Story by Erin Hallissy

 

 Joseph Lanigan professor of philosophy, retired tutor, integral program

When Joseph Lanigan began teaching at Saint Mary's in 1959, the student body was all male, Dante and Galileo halls were the only class buildings and the faculty all sat down for lunch together.

"There were several tables, but you could hear everybody, and we had conversations," Lanigan recalls. "I saw a remarkable kind of immediacy and collegiality."

That same atmosphere remains evident in classrooms, says Lanigan, who retired last summer after 46 years as a tutor in the Integral Program - "the diverse liberal arts culminating in the seminar" that is no "ordinary" major. "You have a much richer sort of conversation," Lanigan says, noting the program's intimacy brings advantages. "You're working with people you've gotten to know. You can make more demands on one another."

Students responded to Lanigan's gentle manner and curious mind. "Joseph was completely about sincerity and modeling how to be thoughtful," says Maureen O'Herin '83, an Integral Program graduate who recalls her mentor asking students to reflect in classes before rushing to weigh in on ideas. "He was not interested in himself, but in how he could help students end up with something truer than what we started with," says O'Herin, who teaches English at Las Positas College in Livermore. "When you change the way you think, you change the way you are, and Joseph helped me change the way I thought."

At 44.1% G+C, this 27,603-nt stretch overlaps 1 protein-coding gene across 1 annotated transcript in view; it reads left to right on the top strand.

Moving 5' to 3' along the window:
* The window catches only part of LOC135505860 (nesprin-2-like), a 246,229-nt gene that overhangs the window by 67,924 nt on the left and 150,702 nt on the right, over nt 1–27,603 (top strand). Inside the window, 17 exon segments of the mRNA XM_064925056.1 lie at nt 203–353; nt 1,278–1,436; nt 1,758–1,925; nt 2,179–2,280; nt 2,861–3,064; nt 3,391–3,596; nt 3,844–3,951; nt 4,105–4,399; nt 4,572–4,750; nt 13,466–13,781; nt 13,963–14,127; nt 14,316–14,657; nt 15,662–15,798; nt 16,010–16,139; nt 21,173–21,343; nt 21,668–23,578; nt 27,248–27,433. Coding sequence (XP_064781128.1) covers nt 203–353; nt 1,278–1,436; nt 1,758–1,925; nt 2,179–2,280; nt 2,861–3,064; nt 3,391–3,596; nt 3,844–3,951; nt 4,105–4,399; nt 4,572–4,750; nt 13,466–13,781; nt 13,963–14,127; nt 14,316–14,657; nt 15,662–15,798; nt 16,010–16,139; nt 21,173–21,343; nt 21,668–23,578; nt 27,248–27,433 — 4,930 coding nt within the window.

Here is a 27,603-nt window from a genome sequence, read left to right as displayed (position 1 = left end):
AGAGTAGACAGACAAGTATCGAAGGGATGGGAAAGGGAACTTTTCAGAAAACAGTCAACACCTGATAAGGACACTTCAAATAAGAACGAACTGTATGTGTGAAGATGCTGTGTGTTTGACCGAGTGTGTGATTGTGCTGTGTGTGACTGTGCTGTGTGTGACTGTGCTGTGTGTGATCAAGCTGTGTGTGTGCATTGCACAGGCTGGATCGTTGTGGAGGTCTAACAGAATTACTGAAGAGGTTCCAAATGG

Lanigan's classes, especially his noteworthy metaphysics course focusing on Plato's Parmenides, placed demands on students. But Lanigan, who speaks fondly of students and believes in their innate ability to grasp complex ideas, notes the Integral Program - which celebrates its 50th anniversary this year - is not an honors program. "Many students who didn't do well in high school do well in it," he says. "You really begin at the beginning. That's especially true with regards to math. Many students who have trouble with high school geometry really love Euclid."

Lanigan, 82, enjoyed teaching so much he never dreamed of retiring. "You have the advantage of lapsing toward senility while working with these young people," he says with a characteristic sly smile. "It's an intrinsically rewarding activity, and you're working with the future."

But Lanigan, who lives in a Julia Morgan house in Berkeley where he and his wife, Mary, sometimes took in students, now has time for research projects. The couple has four children, Julia and SMC graduates Cathleen, Maire, and J.D., and two grandchildren. Lanigan's favorite activity is talking with Mary because "we're both so different, although we have the same basic beliefs."

Those beliefs include a deep respect and admiration for the Christian Brothers and Saint John Baptist de La Salle.

"He certainly was a revolutionary education reformer concerned about bringing education to the poor," says Lanigan, a graduate of a Christian Brothers high school in New Hampshire and the University of Notre Dame. Lanigan is a devout man who went to Mass daily on campus when he worked at Saint Mary's.

Lanigan spent his last 10 years at SMC working on the first floor of Garaventa Hall, where he experienced the same collegiality that he found in the old dining room in 1959.

"It's just wonderful having people with common objectives and rich interests," Lanigan says, "In that regard, it's very difficult to leave."

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